Microsoft Windows 8 VDI licensing adds BYOD licensing complexity, cost

Microsoft’s VDI licensing option in Windows 8 requires customers pay fees to allow user devices such as iPads to access Windows-based corporate virtual desktops.

Microsoft has finally updated its licensing policy for VDI and the BYOD era, but the changes aren’t quite what customers had hoped for.  

Microsoft altered its Software Assurance (SA) licensing on April 18 to account for the rise of  bring-your-own-device (BYOD) in the workplace, the company said on its blog.

Soon, companies will have to purchase a license for each user device that access virtual corporate desktops in the office.

This move indicates higher licensing costs for businesses, experts say, though Microsoft has not yet specified how much.

“It will certainly not be a trivial amount of money,” said Mike Laverick, a virtualisation expert. “[Microsoft] wants to profit from the desire of the Facebook and Gen-Y employees who want to bring their iPads into work."

Microsoft VDI licensing changes add complexity
One change in SA’s licensing option is the introduction of Companion Device License (CDL). 

“This optional add-on provides users rights to access a corporate desktop either through Virtual Desktop Infrastructure (VDI) or Windows To Go on up to four personally owned devices,” the blog read.

Under the new licensing, companies will have to buy CDL on top of SA for employees using non-Windows mobile devices such as Apple iPads and Google’s Android devices to access VDI-based virtual desktops.

The licensing changes go into effect when Windows 8 is made generally available later this year.

The new licensing hasn’t simplified anything for customers. Microsoft has created a “layer upon layer of crazy add on hacks” to its SA licensing option, when it could have switched over to per user instead of per device, wrote desktop virtualisation expert Brian Madden on his blog.

Other experts agree that the changes add Windows licensing complexities.

“The licensing is very confusing,” said Federica Troni, principal analyst at Gartner, Inc. “For instance, it applies only to those businesses that already have SA licenses. What about other companies?”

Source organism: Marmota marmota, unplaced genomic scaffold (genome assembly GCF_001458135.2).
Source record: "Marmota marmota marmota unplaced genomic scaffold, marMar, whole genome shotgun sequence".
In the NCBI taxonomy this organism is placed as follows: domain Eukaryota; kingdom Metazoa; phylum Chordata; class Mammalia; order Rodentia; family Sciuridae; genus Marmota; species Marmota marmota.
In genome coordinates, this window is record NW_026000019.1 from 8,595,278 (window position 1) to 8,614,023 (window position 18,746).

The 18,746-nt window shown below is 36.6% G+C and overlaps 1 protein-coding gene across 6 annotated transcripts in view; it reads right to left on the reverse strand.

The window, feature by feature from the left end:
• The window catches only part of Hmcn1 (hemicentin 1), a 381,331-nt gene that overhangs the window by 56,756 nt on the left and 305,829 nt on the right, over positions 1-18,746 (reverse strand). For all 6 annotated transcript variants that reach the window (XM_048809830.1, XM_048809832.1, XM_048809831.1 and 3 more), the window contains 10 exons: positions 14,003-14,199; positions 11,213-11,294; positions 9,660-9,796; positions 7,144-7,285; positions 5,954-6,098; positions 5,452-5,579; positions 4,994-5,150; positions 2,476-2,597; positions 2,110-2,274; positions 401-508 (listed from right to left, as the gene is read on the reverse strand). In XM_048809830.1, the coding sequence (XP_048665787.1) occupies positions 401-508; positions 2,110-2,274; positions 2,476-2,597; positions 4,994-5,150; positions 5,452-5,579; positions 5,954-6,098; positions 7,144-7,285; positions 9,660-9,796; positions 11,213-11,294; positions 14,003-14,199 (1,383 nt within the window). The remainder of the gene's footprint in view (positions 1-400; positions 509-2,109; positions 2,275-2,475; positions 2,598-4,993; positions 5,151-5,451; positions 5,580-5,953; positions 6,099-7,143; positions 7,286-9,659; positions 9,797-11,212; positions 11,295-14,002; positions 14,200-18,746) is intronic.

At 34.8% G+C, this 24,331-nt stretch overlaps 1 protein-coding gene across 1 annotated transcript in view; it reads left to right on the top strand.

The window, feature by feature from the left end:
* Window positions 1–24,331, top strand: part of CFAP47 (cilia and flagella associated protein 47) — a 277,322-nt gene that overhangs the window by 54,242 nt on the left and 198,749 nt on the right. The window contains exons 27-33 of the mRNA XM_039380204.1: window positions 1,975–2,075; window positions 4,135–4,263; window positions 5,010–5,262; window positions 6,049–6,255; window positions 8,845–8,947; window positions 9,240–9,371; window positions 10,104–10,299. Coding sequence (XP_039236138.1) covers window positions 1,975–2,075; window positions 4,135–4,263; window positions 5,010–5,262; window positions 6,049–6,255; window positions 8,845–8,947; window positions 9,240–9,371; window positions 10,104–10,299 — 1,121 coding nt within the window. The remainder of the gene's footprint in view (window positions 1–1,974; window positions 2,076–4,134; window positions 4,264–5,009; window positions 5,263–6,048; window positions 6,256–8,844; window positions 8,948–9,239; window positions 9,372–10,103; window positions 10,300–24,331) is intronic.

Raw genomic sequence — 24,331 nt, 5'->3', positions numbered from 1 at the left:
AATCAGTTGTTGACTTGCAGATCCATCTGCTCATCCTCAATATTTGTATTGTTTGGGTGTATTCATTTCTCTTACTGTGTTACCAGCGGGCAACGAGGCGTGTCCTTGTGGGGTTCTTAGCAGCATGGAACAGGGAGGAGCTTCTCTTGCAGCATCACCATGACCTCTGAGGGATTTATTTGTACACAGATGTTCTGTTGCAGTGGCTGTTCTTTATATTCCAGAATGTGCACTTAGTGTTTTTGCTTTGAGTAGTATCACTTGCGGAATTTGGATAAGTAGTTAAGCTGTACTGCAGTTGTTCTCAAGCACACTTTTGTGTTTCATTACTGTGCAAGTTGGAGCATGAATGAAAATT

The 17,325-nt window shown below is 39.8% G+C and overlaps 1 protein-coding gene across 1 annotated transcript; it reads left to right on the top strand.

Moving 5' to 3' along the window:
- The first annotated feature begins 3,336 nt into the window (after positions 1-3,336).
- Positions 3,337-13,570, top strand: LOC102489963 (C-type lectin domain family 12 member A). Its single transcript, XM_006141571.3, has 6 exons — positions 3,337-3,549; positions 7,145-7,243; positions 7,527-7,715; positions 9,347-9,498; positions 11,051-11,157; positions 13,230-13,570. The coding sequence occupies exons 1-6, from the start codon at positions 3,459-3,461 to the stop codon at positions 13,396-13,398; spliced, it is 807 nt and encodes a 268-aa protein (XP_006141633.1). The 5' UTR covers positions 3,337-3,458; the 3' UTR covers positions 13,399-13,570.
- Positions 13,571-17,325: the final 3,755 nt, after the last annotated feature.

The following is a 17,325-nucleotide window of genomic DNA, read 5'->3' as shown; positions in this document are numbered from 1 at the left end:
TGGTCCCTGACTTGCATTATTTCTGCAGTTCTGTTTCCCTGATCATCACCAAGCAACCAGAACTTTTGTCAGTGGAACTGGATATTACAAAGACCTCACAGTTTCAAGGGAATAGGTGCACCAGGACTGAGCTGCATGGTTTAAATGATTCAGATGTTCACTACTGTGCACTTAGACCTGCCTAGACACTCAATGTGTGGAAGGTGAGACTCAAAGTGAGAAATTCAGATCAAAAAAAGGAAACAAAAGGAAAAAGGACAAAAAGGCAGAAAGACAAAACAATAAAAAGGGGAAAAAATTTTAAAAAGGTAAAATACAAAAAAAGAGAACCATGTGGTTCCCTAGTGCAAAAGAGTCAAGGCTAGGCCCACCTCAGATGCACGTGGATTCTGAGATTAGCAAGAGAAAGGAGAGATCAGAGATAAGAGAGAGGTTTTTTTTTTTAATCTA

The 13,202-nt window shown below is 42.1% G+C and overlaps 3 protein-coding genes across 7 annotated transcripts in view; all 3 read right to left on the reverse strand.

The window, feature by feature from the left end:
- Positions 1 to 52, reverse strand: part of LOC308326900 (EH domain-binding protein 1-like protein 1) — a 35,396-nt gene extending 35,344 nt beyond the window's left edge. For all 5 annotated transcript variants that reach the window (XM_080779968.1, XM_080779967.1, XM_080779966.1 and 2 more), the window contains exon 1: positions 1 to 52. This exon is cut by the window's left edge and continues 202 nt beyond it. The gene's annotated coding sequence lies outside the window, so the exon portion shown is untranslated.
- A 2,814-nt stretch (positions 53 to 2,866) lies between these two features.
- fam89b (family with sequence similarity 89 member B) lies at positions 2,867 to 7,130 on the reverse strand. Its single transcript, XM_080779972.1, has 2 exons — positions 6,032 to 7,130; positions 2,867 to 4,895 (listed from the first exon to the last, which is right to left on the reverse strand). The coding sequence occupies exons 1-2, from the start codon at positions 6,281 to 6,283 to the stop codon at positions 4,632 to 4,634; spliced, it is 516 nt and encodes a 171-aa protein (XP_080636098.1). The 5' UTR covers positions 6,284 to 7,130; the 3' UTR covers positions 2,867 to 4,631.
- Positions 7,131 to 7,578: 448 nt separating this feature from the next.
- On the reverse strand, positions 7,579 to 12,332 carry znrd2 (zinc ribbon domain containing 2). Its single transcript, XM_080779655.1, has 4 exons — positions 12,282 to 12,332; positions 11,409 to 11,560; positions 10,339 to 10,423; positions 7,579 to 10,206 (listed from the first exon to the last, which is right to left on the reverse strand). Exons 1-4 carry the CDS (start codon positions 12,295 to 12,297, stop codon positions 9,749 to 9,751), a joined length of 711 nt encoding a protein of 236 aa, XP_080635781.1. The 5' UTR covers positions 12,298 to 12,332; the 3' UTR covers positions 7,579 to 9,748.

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IT pros must make sure they look into all the details of each licensing term before they purchase, she added.

For instance, CDL rights apply to only those user devices that are used in the office to access VDI apps. For the remote use of devices to access corporate apps, there’s the existing Extended Roaming Rights (ERR) in SA.

IT must track which users are using their personal devices when at work and buy a CDL add-on for those devices, according to Madden.  

“Since it's hard to track who uses which devices where, companies will want to cover themselves so they'll just buy the CDL add-on for everyone,” Madden wrote. “So congratulations Microsoft, you injected a stealth price increase to SA.”

Experts see the development as Microsoft’s strategy to promote the use of Windows based devices at workplaces instead of other devices -- iPads and  Android-based devices, mostly which are more popular among users.

Under the changes, employees using Windows devices automatically receive the right to access their virtual desktop apps at no extra cost.

“Until now, IT underestimated licensing issues and costs while devising BYOD strategies,” Troni said. “…And Microsoft has surprised them, forcing them to consider licensing costs while planning BYOD.”

Microsoft declined a request for comment.

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